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    How Your Brain Finds A Needle In A Haystack
    By News Staff | April 22nd 2013 10:29 AM | Print | E-mail | Track Comments

    How do we often find something tiny in a large area? 

    When our brains begin a targeted search, various visual and non-visual regions of the brain mobilize to track down that person, animal or thing. That means that if we're looking for a youngster lost in a crowd, the brain areas usually dedicated to recognizing other objects, or even the areas attuned to abstract thought, shift their focus and join the search party. The brain rapidly becomes highly focused child-finder, and redirects resources it uses for other mental tasks.

    The findings may help explain why we find it difficult to concentrate on more than one task at a time.  The results were obtained in studies that used functional Magnetic Resonance Imaging (fMRI) to record the brain activity of study participants as they searched for people or vehicles in movie clips. In one experiment, participants held down a button whenever a person appeared in the movie. In another, they did the same with vehicles. 

    The brain scans simultaneously measured neural activity via blood flow in thousands of locations across the brain. Researchers used regularized linear regression analysis, which finds correlations in data, to build models showing how each of the roughly 50,000 locations near the cortex responded to each of the 935 categories of objects and actions seen in the movie clips. Next, they compared how much of the cortex was devoted to detecting humans or vehicles depending on whether or not each of those categories was the search target.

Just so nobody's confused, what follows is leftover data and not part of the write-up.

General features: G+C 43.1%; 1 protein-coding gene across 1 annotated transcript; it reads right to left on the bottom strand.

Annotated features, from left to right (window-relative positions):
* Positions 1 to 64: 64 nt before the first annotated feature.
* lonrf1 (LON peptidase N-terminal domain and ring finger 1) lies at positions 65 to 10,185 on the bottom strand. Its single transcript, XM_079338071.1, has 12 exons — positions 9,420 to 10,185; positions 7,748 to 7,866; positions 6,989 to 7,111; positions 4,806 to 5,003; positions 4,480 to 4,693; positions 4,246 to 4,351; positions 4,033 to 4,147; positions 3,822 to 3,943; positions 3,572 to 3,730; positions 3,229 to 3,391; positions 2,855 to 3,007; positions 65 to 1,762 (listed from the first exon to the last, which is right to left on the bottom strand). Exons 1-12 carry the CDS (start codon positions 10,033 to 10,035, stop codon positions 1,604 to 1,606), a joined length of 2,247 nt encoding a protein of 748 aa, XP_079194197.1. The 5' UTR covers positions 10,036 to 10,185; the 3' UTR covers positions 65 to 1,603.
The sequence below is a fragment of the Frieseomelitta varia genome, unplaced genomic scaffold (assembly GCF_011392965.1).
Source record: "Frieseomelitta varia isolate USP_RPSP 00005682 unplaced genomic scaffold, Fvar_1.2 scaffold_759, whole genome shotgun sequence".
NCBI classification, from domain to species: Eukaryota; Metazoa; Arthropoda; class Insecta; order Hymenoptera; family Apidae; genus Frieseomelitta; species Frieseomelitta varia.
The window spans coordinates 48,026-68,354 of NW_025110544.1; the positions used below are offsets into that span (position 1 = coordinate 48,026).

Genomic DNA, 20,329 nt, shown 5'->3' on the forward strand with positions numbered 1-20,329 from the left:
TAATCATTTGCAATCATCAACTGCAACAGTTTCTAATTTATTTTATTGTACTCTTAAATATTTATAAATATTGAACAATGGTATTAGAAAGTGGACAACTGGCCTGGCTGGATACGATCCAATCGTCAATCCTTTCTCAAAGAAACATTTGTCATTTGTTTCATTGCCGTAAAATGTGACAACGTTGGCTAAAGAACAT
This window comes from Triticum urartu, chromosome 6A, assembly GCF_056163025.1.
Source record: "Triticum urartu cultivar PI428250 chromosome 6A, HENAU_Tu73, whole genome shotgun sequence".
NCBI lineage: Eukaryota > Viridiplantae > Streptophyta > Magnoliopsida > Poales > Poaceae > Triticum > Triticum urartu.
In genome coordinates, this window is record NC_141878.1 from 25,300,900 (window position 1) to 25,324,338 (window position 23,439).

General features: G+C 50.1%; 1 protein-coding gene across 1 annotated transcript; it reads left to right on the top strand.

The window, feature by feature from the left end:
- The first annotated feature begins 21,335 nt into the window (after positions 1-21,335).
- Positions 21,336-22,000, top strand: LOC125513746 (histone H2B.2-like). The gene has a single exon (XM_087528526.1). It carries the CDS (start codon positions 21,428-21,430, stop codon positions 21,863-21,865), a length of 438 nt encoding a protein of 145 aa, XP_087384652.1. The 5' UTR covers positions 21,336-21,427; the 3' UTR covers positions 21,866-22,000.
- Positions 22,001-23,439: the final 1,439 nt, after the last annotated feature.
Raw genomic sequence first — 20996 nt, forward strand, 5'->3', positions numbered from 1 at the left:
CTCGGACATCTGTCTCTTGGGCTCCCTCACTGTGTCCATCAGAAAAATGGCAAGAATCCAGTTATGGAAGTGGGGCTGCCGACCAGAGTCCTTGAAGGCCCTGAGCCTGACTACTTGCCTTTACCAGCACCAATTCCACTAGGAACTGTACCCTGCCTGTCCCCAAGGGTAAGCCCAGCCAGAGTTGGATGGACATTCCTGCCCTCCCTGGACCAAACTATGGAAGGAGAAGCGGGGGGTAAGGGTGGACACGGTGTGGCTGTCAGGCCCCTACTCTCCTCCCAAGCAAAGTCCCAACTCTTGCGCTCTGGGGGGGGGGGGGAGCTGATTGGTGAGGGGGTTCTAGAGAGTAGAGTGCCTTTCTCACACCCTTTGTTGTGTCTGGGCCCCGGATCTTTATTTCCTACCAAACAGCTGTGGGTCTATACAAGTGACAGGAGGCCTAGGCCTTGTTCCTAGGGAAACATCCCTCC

Searching for humans or vehicles, the brain is different. When searching for a human, more parts of the brain are engaged (represented by the color green in the top image). The red color in the bottom image represents the brain’s attention shifting in a search for vehicles. Credit: UC Berkeley

    "Our results show that our brains are much more dynamic than previously thought, rapidly reallocating resources based on behavioral demands, and optimizing our performance by increasing the precision with which we can perform relevant tasks," said Tolga Cukur, a postdoctoral researcher in neuroscience at U.C. Berkeley and lead author of the study in Nature Neuroscience. "As you plan your day at work, for example, more of the brain is devoted to processing time, tasks, goals and rewards, and as you search for your cat, more of the brain becomes involved in recognition of animals." 

    They found that when participants searched for humans, relatively more of the cortex was devoted to humans, and when they searched for vehicles, more of the cortex was devoted to vehicles. For example, areas that were normally involved in recognizing specific visual categories such as plants or buildings switched to become tuned to humans or vehicles, vastly expanding the area of the brain engaged in the search.

    "These changes occur across many brain regions, not only those devoted to vision. In fact, the largest changes are seen in the prefrontal cortex, which is usually thought to be involved in abstract thought, long-term planning and other complex mental tasks," Cukur said.

    The findings build on an earlier brain imaging study that showed how the brain organizes thousands of animate and inanimate objects into what researchers call a "continuous semantic space." Those findings challenged previous assumptions that every visual category is represented in a separate region of visual cortex. Instead, researchers found that categories are actually represented in highly organized, continuous maps.

    The latest study goes further to show how the brain's semantic space is warped during visual search, depending on the search target.